“John the Renter in Burnaby” would love to one day go to his car in the morning and not find an angry note on his windshield.
You see, John has committed the sin of parking on a public street.
OK, it’s not actually a sin. John rents a basement suite in the city and the landlord has not provided space for him to park on the property and so he must park on the street at night.
“It’s a pretty crowded parking situation,” John said. “I’m lucky because I finish work earlier than many people and so there are usually at least a couple of spots available.”
One is in front of an old house that is still worth $1.6 million and if the space is empty, John will park there.
The problem is that the homeowner doesn’t want anyone to park there. The homeowner wants to park there or leave it open for friends or family who visit.
“This guy doesn’t have his own parking out back because he’s parked his boat in his own driveway,” John said. “He gets angry at anyone who parks in front of his house. He’s yelled at people. I’ve seen that. He’s yelled at me. But now this maniac leaves these bizarre notes on people’s windshield demanding that they move their vehicles. ‘This is my space!’ he writes. He’s left a bunch on my car. He claims the spot is his because it’s his house. That’s not how it works.”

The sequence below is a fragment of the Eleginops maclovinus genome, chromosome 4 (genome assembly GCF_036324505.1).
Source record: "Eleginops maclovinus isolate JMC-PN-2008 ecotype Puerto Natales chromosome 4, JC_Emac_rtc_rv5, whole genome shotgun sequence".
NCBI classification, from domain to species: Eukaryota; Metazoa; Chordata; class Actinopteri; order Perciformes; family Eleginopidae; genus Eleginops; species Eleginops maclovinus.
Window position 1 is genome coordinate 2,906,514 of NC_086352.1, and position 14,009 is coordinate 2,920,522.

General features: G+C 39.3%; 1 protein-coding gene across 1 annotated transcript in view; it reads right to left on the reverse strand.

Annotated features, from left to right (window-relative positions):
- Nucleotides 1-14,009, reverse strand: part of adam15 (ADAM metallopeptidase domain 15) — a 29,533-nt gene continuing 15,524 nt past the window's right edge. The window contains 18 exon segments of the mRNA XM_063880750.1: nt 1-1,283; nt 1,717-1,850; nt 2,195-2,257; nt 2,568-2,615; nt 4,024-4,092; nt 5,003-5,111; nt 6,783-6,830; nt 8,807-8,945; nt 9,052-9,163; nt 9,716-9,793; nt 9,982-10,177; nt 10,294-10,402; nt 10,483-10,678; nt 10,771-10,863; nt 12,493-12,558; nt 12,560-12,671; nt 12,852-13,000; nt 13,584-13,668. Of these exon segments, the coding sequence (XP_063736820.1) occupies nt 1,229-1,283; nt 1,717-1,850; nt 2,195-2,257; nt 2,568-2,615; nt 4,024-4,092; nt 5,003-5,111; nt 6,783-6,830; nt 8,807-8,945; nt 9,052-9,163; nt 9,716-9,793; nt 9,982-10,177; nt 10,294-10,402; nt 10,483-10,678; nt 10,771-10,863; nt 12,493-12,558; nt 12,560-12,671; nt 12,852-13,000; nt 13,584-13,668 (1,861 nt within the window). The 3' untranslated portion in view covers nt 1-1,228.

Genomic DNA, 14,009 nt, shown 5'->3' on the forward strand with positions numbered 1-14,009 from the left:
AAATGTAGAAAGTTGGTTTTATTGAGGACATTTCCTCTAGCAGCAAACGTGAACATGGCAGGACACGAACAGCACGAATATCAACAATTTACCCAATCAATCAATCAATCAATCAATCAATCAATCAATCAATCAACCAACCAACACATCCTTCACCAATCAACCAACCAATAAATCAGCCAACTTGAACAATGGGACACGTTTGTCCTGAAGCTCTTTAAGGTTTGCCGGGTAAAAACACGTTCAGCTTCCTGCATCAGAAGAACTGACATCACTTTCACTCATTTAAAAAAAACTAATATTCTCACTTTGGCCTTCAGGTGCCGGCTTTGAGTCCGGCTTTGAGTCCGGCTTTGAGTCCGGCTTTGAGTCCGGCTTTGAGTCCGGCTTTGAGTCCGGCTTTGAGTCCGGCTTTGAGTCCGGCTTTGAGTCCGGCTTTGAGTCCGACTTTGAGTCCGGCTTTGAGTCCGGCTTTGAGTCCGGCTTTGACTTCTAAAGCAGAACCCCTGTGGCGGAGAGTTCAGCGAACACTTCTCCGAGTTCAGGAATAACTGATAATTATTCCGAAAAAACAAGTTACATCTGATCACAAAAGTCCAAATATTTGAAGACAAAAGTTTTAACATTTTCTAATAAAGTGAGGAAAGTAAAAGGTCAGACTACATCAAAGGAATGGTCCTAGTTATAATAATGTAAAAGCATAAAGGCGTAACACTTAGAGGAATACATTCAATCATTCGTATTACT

No, that isn’t how it works.
Imagine owning a house that has parking out back and then also claiming the public street as your own.
I’ve heard from others who say homeowners hog up public street parking because they have filled their own properties with other vehicles. Byron is fed up with a neighbourhood mechanic who parks his customers’ vehicle on the street for long periods, including “parking a broken down pickup in front of my garage.”
“My neighbour has an illegal car repair business that he runs from his garage,” Byron said. “It has caused endless issues. He continually parks his customers’ vehicles in front of my house. Once it was for more than three weeks over Christmas, as the owner didn't want to drive in the snow. It was lots of fun carrying presents back and forth further away from my house. On one occasion a friend of this neighbour’s vehicle had been parked in front of my house for an entire long weekend and I had the city give it a warning ticket as I didn't recognize the car and I knew that they didn't live in the neighbourhood. When they returned from holiday, they asked if I had called the city. I said ‘yes’ as this car had been parked in front of my house for a number of days. They then with their friends proceeded to yell and swear at me for quite a few minutes. I asked why they always park cars in front of my house and never bother to ask if it is OK. They asked why I didn't just park in front of their house - I said out of respect to you that is your parking and the only vehicles that can park in front of your house are with your permission.”
Follow Chris Campbell on Twitter @shinebox44.